Spirituality in nursing: patients who are occultists

Using hermeneutics, the holism of the person in the patient is what the hermeneutically-aware nurse has in mind in the care (Pflege) that she provides – nursing care being one form of existential care (Sorge) highlighted by Heidegger in Being and time as the determination of Dasein‘s temporal thrownness (Geworfenheit) in being-in-the-world (In-der-Welt-sein). Sorge being primordial to Pflege, it is not surprising that when it comes to the wholeness of a patient under her care (Pflege), especially in the case of palliative care where something very personal such as the spirituality of the patient in his or her nearness to death becomes the main question of being (Seinsfrage) in palliative hermeneutics, the phenomenological interplay between the hidden and the unconcealed comes to the fore of the mutual experience of the nurse and the patient.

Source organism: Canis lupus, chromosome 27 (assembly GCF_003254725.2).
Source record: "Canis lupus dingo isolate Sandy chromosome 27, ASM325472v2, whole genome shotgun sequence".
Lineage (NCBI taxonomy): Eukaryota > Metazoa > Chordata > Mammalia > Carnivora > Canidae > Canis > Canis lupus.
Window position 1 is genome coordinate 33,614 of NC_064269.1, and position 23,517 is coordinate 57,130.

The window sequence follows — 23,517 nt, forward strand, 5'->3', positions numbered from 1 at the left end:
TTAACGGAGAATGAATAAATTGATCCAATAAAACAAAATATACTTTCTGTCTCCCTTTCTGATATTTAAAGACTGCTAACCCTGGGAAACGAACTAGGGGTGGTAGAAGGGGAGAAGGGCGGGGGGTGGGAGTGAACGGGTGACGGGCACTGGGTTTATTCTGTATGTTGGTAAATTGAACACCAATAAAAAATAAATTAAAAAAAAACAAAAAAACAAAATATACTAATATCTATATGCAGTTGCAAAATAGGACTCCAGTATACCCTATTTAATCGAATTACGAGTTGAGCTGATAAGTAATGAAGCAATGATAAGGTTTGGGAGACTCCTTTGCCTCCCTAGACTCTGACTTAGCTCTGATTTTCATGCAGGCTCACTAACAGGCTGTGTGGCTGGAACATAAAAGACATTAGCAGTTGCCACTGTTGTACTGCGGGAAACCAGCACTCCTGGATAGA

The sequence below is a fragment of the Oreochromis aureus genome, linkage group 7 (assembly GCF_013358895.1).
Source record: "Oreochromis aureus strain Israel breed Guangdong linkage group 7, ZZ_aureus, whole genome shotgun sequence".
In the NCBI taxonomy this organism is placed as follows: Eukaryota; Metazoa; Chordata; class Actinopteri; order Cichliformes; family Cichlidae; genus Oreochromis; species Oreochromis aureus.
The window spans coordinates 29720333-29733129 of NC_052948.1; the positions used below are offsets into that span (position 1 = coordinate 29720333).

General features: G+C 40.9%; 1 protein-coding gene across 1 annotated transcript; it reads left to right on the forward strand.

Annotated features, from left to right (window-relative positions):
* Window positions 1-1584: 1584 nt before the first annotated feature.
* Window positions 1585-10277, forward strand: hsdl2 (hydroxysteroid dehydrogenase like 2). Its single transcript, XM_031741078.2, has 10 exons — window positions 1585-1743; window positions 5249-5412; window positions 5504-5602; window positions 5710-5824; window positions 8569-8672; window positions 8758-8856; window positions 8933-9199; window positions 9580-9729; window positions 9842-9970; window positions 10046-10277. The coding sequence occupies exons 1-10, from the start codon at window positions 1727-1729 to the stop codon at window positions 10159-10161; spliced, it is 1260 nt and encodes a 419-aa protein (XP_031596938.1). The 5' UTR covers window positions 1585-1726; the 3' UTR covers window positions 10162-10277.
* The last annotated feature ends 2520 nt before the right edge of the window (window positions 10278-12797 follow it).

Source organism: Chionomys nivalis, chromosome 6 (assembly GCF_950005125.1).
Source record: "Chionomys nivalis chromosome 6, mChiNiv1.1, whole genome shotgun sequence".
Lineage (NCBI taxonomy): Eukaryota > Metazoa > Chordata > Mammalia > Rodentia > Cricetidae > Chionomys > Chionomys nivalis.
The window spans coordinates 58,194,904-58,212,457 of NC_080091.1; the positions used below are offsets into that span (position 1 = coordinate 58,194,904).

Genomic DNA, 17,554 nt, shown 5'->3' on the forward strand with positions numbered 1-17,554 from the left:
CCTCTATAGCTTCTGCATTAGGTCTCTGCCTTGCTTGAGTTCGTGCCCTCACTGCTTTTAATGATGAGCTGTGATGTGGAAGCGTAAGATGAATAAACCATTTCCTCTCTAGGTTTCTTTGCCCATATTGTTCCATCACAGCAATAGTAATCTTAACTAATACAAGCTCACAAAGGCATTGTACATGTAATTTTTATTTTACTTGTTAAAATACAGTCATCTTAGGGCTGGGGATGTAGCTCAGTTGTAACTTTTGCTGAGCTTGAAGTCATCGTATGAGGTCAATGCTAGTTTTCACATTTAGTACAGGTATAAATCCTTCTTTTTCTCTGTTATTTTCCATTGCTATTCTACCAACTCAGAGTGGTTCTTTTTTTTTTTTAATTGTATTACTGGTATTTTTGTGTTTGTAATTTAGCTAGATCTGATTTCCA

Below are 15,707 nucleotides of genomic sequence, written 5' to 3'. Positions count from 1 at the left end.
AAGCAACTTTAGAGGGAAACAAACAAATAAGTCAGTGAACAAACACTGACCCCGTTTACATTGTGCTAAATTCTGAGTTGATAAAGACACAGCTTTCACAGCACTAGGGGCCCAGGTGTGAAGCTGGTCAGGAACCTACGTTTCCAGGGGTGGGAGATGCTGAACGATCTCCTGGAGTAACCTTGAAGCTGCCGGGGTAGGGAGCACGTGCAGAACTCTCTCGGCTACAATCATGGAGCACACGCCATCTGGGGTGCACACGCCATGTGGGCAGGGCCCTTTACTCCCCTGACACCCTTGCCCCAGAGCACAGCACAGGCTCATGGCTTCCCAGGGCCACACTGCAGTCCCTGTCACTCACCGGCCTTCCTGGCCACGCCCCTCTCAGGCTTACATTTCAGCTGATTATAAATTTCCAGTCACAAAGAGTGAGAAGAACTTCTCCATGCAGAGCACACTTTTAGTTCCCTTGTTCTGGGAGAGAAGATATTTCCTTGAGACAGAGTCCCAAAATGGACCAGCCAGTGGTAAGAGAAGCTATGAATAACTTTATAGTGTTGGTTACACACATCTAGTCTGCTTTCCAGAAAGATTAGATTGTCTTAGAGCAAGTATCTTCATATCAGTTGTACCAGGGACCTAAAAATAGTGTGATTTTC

This hermeneutic situation is particularly challenging when a patient is an occultist who does not follow any of the mainstream religions represented in hospital chaplaincy. Given the highly personal nature of death – Heidegger describes death as the true individuation of Dasein in Being and time, integral to the authenticity (Eigentlichkeit) of its being -, it behoves nurses to understand and appreciate alternative spirituality such as occultism. The occult, in essence, is the hidden, and challenges the assumption of aletheia in our everyday comportment to the world. The occultist believes that he or she lives with hidden forces that can be controlled to a certain extent through magic, which, apart from its arcane knowledge and practice, also places great emphasis on the will power of its practitioner. 

 

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